Jerez old town always dresses well for Christmas. This year the lights are somewhat more subdued, the Town Hall is economising – it’s austerity. Like every year, however, in this pre-Christmas period, the centre is a wonderful place to stroll after dark and lots of people do exactly that, anticipating the holiday to come. There are tasteful white lights along the Calle Larga, the main shopping street and the shops are, of course, open until nine o’clock in the evening. Calle Larga leads up to Arenal, one of the city’s main squares, where a large modern Christmas tree sits, made entirely of lights. The orange trees which line the streets are also light-festooned, although their oranges have been removed, presumably for fear of electrical accidents. Even the narrow central streets have coloured lights strung across above the cobblestones.
In the Alameda Christina, outside the monastery of Santo Domingo stands the town Nativity, a life-size depiction of stable, occupants and livestock. Time was when the animals would be real, donkeys, sheep, cattle and all. No longer. But there is a traditional Christmas market in Arenal which sells, among other things, the little plaster statuettes and figures with which to create a nativity scene. Many Jerez households set up their own nativity scenes at home and I can remember from childhood that many English households used to do the same. My neighbour, not someone whom I would consider especially religious, has a little display of delicate nativity figures in her otherwise modern flat. My Christmas card was placed, incongruously, next to it. The giving of cards at Christmas not being a Spanish tradition, it was the only one.
I bought presents at the market – fresh local honey, books and dishes. When one stepped back from the stalls and looked up one saw another traditional aspect of Arenal, as a centre of protest. The Confederacion General del Trabajo, or CGT, has its offices there. The anarcho-syndicalist trade union represents approx. 80,000 workers, mostly in Spain, though it is especially strong in Catalonia and in transport-associated trades. When the ‘indignados’ protest began, back in 2009, when the Puerto del Sol and town squares all over Spain were occupied by protesters, it was in Arenal that the tents appeared. They stayed for months, but are no longer there, yet still one often sees people selling or distributing progressive literature there. The banners hung from the windows above the Christmas market, with its religious paraphernalia, proclaim ‘Macho Violence is Terrorism’ and ‘No human being is illegal’. Religion and trade unionism seen together – in Spain that is a mixture which is highly combustible.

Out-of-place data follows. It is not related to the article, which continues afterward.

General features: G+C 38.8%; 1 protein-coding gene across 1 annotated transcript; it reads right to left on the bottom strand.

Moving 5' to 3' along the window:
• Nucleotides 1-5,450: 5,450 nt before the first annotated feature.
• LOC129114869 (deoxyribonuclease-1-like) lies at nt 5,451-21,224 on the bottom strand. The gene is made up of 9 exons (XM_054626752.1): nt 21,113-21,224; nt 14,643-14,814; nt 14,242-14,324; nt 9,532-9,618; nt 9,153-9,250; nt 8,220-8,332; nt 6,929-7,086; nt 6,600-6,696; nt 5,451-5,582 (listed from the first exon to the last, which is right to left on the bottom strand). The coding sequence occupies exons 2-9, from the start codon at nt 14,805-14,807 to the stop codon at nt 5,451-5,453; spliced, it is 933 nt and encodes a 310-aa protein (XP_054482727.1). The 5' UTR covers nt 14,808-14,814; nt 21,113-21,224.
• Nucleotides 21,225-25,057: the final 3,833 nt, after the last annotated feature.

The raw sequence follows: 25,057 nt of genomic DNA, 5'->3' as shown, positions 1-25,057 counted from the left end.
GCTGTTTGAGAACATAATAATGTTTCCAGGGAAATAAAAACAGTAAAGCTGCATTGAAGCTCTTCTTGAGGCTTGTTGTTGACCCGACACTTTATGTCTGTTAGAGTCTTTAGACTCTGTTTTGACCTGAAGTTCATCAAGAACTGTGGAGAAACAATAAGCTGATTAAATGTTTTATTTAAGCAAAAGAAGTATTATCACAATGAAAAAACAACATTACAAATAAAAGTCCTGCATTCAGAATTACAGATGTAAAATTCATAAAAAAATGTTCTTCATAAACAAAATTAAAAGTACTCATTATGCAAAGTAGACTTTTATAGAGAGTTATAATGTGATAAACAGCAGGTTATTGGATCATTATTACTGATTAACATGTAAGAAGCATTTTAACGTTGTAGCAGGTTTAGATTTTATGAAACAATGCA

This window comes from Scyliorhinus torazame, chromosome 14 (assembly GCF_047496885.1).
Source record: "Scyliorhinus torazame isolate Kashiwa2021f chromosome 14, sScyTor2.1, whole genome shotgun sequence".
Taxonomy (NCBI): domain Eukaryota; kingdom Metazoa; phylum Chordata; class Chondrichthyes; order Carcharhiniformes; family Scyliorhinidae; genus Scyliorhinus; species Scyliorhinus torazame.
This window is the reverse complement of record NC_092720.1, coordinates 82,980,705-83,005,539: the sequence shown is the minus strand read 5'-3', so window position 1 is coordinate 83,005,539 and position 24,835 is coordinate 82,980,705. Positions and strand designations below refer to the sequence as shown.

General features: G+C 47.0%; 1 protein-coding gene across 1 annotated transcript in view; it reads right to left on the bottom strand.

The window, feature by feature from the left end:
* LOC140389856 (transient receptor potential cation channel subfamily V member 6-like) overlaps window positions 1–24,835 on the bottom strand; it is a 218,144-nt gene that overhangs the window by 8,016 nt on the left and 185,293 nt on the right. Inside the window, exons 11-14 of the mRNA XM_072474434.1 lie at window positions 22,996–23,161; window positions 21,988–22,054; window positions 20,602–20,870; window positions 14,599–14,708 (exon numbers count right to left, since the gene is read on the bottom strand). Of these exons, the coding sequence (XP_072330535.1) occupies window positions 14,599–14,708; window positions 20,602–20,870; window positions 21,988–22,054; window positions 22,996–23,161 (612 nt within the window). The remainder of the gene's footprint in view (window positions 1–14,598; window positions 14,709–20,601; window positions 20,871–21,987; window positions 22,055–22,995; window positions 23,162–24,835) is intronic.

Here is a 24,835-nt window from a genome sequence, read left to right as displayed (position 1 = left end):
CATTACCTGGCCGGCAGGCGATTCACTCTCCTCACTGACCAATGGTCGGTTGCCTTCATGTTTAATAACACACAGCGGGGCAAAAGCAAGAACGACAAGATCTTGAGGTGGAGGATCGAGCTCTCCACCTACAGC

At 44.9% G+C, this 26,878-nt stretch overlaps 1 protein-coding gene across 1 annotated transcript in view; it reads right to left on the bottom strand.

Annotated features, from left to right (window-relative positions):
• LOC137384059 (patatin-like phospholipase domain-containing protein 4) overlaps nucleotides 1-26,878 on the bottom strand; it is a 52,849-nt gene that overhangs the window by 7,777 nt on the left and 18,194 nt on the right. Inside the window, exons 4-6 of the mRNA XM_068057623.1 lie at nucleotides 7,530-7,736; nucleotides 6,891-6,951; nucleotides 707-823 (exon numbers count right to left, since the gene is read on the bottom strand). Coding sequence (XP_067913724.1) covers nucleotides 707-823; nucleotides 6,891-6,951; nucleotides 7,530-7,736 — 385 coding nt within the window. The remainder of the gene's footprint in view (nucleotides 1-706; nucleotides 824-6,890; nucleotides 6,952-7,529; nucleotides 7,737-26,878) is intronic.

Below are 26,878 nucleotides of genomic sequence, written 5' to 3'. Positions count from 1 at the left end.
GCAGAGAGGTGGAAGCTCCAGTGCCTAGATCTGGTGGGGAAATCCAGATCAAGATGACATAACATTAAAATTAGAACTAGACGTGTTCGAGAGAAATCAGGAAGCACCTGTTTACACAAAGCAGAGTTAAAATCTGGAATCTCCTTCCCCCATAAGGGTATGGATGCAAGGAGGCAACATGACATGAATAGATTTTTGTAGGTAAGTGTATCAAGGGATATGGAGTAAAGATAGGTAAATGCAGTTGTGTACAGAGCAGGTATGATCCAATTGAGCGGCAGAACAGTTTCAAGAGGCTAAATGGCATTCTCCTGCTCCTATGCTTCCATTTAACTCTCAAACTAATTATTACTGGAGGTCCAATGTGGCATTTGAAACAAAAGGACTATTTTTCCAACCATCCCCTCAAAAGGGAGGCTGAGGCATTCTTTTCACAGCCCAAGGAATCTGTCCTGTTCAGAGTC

The protesters will shortly have the opportunity to make their opinions known at the ballot box. Spain goes to the polls for a general election on 20th December. When I was there the postal votes were distributed and the political campaigns and the media covering them ratcheted up a gear. Watching the TV and reading the newspapers was interesting, with a vast amount of coverage being given to the two main parties, the PP and PSOE, and much less to Podemos and the Cuidadanos (especially on TV). Social media was trending a ‘merged’ photograph of Rajoy (leader of the PP) and Rivera (leader of the Cuidadanos), which pretty much summed up the position of the right ( though the Cuidadanos, or ‘Citizens’ party claims it is centrist ). In Jerez itself a Gademos/PSOE coalition governs. Like the UK election back in May, however, there are wild cards. In particular the Catalan independence parties, which are, it is predicted, going to take a huge chunk of the Catalan vote, rather as the Scottish Nationalists did in the UK. This is more likely, it is thought, to weaken PSOE and the left (see CGT above), just as happened in the UK. It’s very interesting.
But I enjoyed other more traditional pleasures during my visit. Lunch at an out-of-town Venta – at a table outside – was excellent ( the oleanders and roses were still in bloom, see picture, left, taken at the time ). And on Friday I went to see flamenco in a local bar. It was packed, but the audience was not disappointed by, among others, Gloria de Jerez (below). Unable to get a seat, however, we went on to Pantilla and stumbled into a local zambomba. More of which later.
I have already booked my flights for February/March and the Festival de Jerez. Until then, the short clip below, taken at El Guittaron last Friday by a friend, will have to suffice. This was not the only music which I witnessed and, indeed, took part in, but that will have to await another blog.
If you enjoyed reading this piece you might also enjoy Festival de Jerez Verano en Jerez Vendimia or any of the other reports under the tag ‘From a foreign field’
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